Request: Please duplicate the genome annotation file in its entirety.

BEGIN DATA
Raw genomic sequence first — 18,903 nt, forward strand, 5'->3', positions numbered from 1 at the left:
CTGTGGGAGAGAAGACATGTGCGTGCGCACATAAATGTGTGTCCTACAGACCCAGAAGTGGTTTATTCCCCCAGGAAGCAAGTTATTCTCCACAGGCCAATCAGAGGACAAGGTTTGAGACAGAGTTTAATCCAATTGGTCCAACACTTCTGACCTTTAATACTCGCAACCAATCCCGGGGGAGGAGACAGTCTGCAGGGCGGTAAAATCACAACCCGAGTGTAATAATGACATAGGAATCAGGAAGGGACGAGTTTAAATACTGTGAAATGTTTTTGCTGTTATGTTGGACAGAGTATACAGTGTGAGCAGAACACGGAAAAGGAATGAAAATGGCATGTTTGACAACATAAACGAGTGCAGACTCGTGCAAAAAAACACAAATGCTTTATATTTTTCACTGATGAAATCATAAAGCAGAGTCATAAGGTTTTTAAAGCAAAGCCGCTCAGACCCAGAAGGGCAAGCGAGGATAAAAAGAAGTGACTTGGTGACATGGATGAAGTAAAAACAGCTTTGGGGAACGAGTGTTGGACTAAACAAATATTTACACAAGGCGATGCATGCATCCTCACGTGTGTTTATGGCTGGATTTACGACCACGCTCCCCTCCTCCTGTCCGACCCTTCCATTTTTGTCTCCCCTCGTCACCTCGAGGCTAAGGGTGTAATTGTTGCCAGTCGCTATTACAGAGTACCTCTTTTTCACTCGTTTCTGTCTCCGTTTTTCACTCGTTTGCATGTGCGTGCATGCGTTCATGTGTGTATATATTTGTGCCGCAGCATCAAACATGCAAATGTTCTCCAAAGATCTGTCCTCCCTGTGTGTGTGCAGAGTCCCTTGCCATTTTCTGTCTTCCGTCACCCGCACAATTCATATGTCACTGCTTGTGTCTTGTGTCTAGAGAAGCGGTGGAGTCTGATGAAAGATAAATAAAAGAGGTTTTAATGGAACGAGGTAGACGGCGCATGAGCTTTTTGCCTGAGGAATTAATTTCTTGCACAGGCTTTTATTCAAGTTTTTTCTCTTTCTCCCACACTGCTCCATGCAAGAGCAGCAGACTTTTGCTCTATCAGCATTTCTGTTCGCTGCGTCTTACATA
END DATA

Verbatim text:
Raw genomic sequence first — 18,903 nt, forward strand, 5'->3', positions numbered from 1 at the left:
CTGTGGGAGAGAAGACATGTGCGTGCGCACATAAATGTGTGTCCTACAGACCCAGAAGTGGTTTATTCCCCCAGGAAGCAAGTTATTCTCCACAGGCCAATCAGAGGACAAGGTTTGAGACAGAGTTTAATCCAATTGGTCCAACACTTCTGACCTTTAATACTCGCAACCAATCCCGGGGGAGGAGACAGTCTGCAGGGCGGTAAAATCACAACCCGAGTGTAATAATGACATAGGAATCAGGAAGGGACGAGTTTAAATACTGTGAAATGTTTTTGCTGTTATGTTGGACAGAGTATACAGTGTGAGCAGAACACGGAAAAGGAATGAAAATGGCATGTTTGACAACATAAACGAGTGCAGACTCGTGCAAAAAAACACAAATGCTTTATATTTTTCACTGATGAAATCATAAAGCAGAGTCATAAGGTTTTTAAAGCAAAGCCGCTCAGACCCAGAAGGGCAAGCGAGGATAAAAAGAAGTGACTTGGTGACATGGATGAAGTAAAAACAGCTTTGGGGAACGAGTGTTGGACTAAACAAATATTTACACAAGGCGATGCATGCATCCTCACGTGTGTTTATGGCTGGATTTACGACCACGCTCCCCTCCTCCTGTCCGACCCTTCCATTTTTGTCTCCCCTCGTCACCTCGAGGCTAAGGGTGTAATTGTTGCCAGTCGCTATTACAGAGTACCTCTTTTTCACTCGTTTCTGTCTCCGTTTTTCACTCGTTTGCATGTGCGTGCATGCGTTCATGTGTGTATATATTTGTGCCGCAGCATCAAACATGCAAATGTTCTCCAAAGATCTGTCCTCCCTGTGTGTGTGCAGAGTCCCTTGCCATTTTCTGTCTTCCGTCACCCGCACAATTCATATGTCACTGCTTGTGTCTTGTGTCTAGAGAAGCGGTGGAGTCTGATGAAAGATAAATAAAAGAGGTTTTAATGGAACGAGGTAGACGGCGCATGAGCTTTTTGCCTGAGGAATTAATTTCTTGCACAGGCTTTTATTCAAGTTTTTTCTCTTTCTCCCACACTGCTCCATGCAAGAGCAGCAGACTTTTGCTCTATCAGCATTTCTGTTCGCTGCGTCTTACATA